R.I.P. Bert I. Gordon, classic B-movie director and creator of several Svengoolie favorites
The horror and sci-fi legend gave us giant spiders, rampaging mutants and shrinking men. He was 100 years old.
When you think of those classic horror and sci-fi B-movies from the Fifties and Sixties, you'd be hard-pressed to find a better example than the work of Bert I. Gordon. Giant monsters, low-budget practical effects, creature features and innovative concepts are just a few of the things that make Gordon's work still so iconic today.
He first made a splash in the world of filmmaking with his first feature picture, 1955's King Dinosaur. The movie was a masterpiece in low-budget sci-fi, using only four actors (plus a narrator), shot over only seven days, and using military stock footage to fill in the rest. The film, while getting less-than-positive reviews, had the hallmarks of what Gordon would go on to be known for... giant insects, an enormous snake, and a sci-fi ending involving a spaceship and an explosion.
King Dinosaur would go on to be riffed during Mystery Science Theater 3000's second season. Gordon was a favorite of the MST3K crew, and according to the MST3K wiki, he was the director who had the most movies appear on the program (eight in total, plus a Rifftrax feature).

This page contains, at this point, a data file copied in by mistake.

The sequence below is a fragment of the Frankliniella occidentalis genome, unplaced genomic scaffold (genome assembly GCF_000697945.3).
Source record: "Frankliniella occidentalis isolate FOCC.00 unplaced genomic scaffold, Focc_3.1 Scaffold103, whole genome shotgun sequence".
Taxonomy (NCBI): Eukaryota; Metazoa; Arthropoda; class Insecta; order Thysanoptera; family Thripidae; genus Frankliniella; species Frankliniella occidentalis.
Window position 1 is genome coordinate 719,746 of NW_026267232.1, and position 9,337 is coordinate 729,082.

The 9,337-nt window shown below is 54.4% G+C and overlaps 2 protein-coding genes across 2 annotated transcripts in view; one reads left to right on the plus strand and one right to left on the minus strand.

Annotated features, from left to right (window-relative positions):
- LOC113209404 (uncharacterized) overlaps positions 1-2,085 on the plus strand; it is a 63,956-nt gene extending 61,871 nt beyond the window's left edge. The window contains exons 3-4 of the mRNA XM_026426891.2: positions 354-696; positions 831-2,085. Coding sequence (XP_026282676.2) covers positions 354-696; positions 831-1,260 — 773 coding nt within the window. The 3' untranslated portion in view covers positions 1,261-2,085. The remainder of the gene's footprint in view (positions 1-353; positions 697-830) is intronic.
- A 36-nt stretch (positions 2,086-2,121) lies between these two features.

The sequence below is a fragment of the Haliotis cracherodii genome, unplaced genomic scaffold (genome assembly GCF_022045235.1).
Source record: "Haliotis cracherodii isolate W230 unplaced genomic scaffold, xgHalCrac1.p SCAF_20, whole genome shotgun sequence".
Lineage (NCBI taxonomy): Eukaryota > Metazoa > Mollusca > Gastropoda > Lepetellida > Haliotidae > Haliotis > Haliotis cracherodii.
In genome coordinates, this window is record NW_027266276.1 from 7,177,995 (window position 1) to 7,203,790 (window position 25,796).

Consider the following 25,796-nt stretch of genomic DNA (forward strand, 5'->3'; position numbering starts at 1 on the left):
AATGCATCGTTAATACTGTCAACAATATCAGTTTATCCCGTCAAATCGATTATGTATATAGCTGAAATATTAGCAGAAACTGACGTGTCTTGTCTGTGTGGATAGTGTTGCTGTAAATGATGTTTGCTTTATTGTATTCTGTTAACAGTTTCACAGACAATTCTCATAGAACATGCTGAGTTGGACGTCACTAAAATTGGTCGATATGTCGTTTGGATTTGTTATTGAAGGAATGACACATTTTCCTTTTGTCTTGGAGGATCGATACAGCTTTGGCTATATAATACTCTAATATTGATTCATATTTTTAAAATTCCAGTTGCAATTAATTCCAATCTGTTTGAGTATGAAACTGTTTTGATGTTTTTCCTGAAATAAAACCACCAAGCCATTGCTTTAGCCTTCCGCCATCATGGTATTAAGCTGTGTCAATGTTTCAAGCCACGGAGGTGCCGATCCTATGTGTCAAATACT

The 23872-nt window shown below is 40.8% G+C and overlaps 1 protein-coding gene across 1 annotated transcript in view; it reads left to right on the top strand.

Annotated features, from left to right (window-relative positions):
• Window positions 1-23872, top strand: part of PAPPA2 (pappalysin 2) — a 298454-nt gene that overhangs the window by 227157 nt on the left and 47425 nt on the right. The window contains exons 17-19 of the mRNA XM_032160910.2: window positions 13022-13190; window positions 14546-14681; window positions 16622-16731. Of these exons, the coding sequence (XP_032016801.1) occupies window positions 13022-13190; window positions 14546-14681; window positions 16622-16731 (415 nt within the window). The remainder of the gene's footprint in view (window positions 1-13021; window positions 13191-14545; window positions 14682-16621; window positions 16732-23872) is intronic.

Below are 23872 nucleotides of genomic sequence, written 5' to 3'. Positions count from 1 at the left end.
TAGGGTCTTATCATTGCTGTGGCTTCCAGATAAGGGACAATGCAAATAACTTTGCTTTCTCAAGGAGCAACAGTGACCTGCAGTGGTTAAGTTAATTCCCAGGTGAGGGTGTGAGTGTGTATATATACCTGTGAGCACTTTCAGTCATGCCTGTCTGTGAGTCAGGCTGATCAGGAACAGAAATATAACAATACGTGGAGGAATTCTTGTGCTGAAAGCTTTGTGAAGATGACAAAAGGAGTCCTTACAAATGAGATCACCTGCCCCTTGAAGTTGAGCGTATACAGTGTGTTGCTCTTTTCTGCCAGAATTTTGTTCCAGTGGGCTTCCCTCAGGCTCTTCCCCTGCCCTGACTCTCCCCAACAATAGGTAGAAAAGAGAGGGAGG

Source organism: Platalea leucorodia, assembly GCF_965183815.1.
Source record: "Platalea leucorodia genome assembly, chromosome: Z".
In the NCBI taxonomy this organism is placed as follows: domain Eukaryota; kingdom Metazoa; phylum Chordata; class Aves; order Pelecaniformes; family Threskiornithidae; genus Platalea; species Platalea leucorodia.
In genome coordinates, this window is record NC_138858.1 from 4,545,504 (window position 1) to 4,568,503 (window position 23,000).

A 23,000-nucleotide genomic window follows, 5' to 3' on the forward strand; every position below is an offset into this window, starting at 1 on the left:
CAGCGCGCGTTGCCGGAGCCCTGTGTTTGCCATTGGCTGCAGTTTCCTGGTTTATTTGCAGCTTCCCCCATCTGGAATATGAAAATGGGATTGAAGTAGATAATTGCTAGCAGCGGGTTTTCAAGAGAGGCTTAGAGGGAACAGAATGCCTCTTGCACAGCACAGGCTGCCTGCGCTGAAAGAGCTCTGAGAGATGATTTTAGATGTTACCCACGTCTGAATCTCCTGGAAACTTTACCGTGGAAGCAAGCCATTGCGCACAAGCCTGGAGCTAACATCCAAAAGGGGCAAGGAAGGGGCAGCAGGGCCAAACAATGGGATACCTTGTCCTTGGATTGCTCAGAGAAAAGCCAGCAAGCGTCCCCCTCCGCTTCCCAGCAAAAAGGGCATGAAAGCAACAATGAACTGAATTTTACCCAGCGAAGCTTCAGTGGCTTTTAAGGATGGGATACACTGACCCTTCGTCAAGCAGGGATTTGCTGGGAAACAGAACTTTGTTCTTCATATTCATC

Forest J. Ackerman, an influential writer and force in the early sci-fi fandom, dubbed Gordon "Mr. B.I.G.," both for his initials and his love of creating oversized creatures for his films.
Over the years, Gordon would create more monster-sized spectacles with films often seen on Svengoolie such as Earth vs. the Spider, The Amazing Colossal Man and the sequel War of the Colossal Beast, and Attack of the Puppet People which flipped the formula with John Hoyt shrinking down people to the size of dolls.
Gordon continued to write and direct well into his 90s with Secrets of a Psychopath being released in 2015. Gordon reportedly enjoyed the modern technique of filming digitally, which allowed him to watch back footage immediately, as he always hated waiting for dailies to come back when shooting on film.
The impact Gordon left on the horror and sci-fi landscape was enormous — just like a giant spider on its way to chow down on some local teenagers. The B-movie legend was 100 years old when he passed.